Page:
PROVO — Rousseline Salter can't describe what it smells like to sleep in a street full of dead bodies.

But her family can.

Their home in Delmas, Haiti, is gone, leveled by the 7.0 magnitude earthquake that ravaged the island nation Tuesday afternoon.

Two days later, a massive aftershock crumbled the LDS stake center where they had sought refuge, forcing Salter's father, brother and four sisters to sleep in the road between piles of rubble and dusty bodies that still await burial.

"Everything is destroyed, all of the houses and everything," said Salter, after a phone call early Friday morning from her 23-year-old sister, Rousselande. "They just slept on the streets last night. The streets stank with the dead bodies. It was kind of hard to hear her say that."

Sitting in her Provo apartment, Salter, 27, wears a tired smile, her emotions vacillating between relief at knowing her family is alive and fear in not knowing what they will do next.

She doesn't even know if her younger siblings have food or water.

The BYU student, who wants to get a degree in nursing, wishes she could go down and help. Instead, she sits in her modest Provo apartment with her 4-month-old son, Kyle, her mother and another sister, clutching her cell phone and praying.

The first good news came Thursday at 12:23 p.m., when Rousselande called to say that after 18 hours of praying she had been rescued from the rubble of her collapsed college classroom.

"I'm OK now, but my leg is kind of hurt," Rousselande said during the two-minute conversation.

"I wanted to talk to her more, but she was using the stake president's phone," Salter said.

But Friday's call wasn't the conversation Salter hoped for.

"She sounds way worried," Salter said quietly. "I don't know what to do. I didn't know what to say either."

This week has been an emotional roller coaster for Salter's family — especially for another sister, 26-year-old Rousselene, who got married Jan. 8, and days into her happy marriage learned of the quake.

"I was totally devastated," Rousselene Jones said. "It made it worse going to the Internet. Everybody's dead. And what about my family?"

Salter and Jones' parents, Emmanuel and Lomene Buissereth, flew up for the wedding, but the five other children, ages 23 to 15, stayed behind in Haiti.

Lomene came on a one-way ticket so she could stay longer in Provo to dote on her new grandson while Salter and her husband go to school.

Salter and Jones are students at BYU, and another brother, Raphael, who goes by Phaya, is studying at UVU.

After the wedding, Lomene stayed, and Emmanuel flew back to Haiti Tuesday.

His flight landed at 1 p.m. — just hours before the quake struck.

For two days, the women didn't know if he made it back home.

"I've been worried since Tuesday," Salter said Thursday. "I'm so relieved. It's like a big burden fell off my shoulders."

But by Friday morning, another burden had already taken its place.

And watching the news doesn't help.

The last time Salter turned on the TV she said they were showing a mortuary.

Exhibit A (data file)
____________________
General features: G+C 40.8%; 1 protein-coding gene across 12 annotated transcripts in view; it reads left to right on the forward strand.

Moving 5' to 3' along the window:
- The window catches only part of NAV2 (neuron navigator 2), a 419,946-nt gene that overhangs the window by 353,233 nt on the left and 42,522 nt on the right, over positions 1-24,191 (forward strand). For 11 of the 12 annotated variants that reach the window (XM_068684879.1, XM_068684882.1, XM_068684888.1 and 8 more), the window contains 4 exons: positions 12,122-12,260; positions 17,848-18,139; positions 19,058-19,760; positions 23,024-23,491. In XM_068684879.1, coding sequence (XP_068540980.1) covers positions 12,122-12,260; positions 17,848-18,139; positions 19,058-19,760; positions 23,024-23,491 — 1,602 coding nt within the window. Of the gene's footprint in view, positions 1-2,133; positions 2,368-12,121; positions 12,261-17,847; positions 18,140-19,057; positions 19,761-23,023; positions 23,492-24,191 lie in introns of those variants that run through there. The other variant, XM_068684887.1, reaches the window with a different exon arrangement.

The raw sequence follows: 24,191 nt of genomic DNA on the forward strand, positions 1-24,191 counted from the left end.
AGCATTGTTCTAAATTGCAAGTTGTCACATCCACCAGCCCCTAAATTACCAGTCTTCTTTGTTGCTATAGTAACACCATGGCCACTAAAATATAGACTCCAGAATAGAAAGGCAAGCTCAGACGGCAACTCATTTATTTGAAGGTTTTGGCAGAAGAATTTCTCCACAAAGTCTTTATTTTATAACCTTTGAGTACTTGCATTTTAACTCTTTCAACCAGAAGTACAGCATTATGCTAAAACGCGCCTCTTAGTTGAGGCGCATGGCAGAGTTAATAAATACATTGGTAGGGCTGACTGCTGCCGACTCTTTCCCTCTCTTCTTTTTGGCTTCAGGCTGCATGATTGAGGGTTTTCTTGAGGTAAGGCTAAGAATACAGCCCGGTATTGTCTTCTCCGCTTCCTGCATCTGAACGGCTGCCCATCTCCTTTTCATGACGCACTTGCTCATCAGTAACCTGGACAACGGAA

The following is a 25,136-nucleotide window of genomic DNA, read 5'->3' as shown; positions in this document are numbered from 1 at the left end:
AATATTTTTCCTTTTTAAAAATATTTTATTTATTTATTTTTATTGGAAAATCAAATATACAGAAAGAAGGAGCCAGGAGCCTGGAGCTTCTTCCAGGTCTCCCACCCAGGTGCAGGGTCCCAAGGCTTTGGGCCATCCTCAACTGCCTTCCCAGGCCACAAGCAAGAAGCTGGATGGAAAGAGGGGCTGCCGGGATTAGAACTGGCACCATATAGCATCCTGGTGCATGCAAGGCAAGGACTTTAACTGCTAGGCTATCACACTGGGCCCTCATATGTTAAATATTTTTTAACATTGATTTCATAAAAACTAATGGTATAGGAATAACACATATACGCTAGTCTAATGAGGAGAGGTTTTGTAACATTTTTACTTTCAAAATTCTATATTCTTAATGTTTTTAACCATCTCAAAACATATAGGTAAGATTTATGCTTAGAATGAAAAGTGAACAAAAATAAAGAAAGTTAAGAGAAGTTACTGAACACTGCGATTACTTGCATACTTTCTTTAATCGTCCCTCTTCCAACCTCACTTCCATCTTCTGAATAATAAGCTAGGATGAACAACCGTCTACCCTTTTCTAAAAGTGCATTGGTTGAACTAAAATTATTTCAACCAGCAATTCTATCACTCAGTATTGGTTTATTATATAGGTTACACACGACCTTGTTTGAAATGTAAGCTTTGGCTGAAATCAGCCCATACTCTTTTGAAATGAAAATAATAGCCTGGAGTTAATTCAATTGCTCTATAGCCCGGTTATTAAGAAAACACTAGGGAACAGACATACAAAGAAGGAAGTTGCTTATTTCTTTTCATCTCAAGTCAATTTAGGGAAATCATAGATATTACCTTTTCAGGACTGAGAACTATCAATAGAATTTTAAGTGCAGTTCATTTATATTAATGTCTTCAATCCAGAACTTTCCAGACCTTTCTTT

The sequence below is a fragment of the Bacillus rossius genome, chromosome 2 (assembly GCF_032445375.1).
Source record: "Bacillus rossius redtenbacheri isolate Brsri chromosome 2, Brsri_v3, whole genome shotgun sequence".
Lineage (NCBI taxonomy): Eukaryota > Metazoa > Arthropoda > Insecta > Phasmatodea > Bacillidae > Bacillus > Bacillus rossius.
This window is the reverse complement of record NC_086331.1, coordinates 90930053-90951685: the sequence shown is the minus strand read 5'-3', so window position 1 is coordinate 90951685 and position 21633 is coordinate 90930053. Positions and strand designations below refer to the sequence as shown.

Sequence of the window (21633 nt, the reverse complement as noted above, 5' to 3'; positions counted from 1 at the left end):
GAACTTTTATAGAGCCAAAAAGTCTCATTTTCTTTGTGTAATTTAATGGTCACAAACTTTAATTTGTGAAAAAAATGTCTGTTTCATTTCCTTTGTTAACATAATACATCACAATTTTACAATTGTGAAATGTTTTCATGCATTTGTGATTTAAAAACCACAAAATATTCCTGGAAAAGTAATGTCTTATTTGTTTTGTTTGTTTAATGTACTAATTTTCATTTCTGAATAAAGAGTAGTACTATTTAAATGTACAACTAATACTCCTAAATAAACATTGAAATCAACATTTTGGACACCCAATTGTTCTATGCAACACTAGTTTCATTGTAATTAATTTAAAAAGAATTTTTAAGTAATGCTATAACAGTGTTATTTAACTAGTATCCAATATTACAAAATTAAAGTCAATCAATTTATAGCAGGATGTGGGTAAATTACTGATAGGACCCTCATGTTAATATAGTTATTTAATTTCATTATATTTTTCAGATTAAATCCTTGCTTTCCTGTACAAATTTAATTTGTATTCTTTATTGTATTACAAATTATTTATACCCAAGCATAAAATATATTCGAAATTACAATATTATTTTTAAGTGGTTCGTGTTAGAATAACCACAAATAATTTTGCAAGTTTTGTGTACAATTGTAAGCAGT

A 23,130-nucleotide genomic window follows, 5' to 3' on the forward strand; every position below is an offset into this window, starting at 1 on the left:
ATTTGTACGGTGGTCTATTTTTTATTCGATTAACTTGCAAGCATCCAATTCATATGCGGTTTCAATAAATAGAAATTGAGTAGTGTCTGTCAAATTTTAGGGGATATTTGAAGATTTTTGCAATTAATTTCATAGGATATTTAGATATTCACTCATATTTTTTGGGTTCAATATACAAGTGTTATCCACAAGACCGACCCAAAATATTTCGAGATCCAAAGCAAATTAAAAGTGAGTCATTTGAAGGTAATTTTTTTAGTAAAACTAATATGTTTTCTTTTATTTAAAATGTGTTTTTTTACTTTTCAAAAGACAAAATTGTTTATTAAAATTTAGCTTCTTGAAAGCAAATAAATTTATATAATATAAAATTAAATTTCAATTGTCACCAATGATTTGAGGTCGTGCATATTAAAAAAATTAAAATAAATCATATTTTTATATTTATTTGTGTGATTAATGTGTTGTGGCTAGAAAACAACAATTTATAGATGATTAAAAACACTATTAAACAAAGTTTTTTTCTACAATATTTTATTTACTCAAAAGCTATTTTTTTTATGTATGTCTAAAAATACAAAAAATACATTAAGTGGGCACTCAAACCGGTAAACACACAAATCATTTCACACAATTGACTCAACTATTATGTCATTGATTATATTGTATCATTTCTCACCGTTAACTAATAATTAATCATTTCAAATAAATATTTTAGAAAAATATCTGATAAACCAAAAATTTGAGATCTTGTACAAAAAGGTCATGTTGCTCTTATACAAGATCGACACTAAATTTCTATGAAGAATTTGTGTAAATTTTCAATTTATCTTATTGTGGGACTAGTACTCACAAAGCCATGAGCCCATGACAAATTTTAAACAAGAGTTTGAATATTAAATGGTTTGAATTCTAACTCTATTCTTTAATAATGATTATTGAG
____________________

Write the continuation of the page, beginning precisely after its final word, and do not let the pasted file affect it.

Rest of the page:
"The place was so full," she said. "All of the dead bodies on the ground. It's really heartbreaking to watch and not be able to do anything."

Jones said she was so scared that her family members would be the bodies in the streets, covered with cardboard boxes, tarps or bloody sheets.

"It's a miracle," she said, "I know that God is watching."

She said she knows God will also watch over the families who are still waiting for news, or comfort those who have received the worst possible news.

As the two sisters talk in Salter's apartment, their mother, who doesn't speak English, sits quietly in the corner of the couch, focusing on the grandson in her arms.

She has smooth ebony skin and deep eyes and responds in soft Haitian Creole when she's asked about the tragedy.

"It was really sad to watch the people on the streets," Salter says, translating for her mother. "She stopped watching (the news) after a while. She's sad because she's not able to be with the kids, to be there for them."

The sisters say they have been flooded with support from friends, former mission companions and their mission presidents.

Salter said she even got an e-mail from a math professor she had at LDS Business College in 2006.

The three oldest sisters joined the LDS Church at the same time in 1999. Several of her siblings joined a few years later, and before she got married in 2007, her parents joined the church.

The three sisters served missions in Florida, Temple Square and Haiti.

It's their faith that is sustaining them, and even saving their lives.

Even though she only had a few minutes on the phone, Rousselande told her sister that while she was trapped in the three-story rubble, she kept praying to be rescued.

The two men who found her said they felt a prompting to come back and look again in the area where she was.

"When I prayed, I didn't feel too worried about them," Salter said. "I felt like things are going to be all right."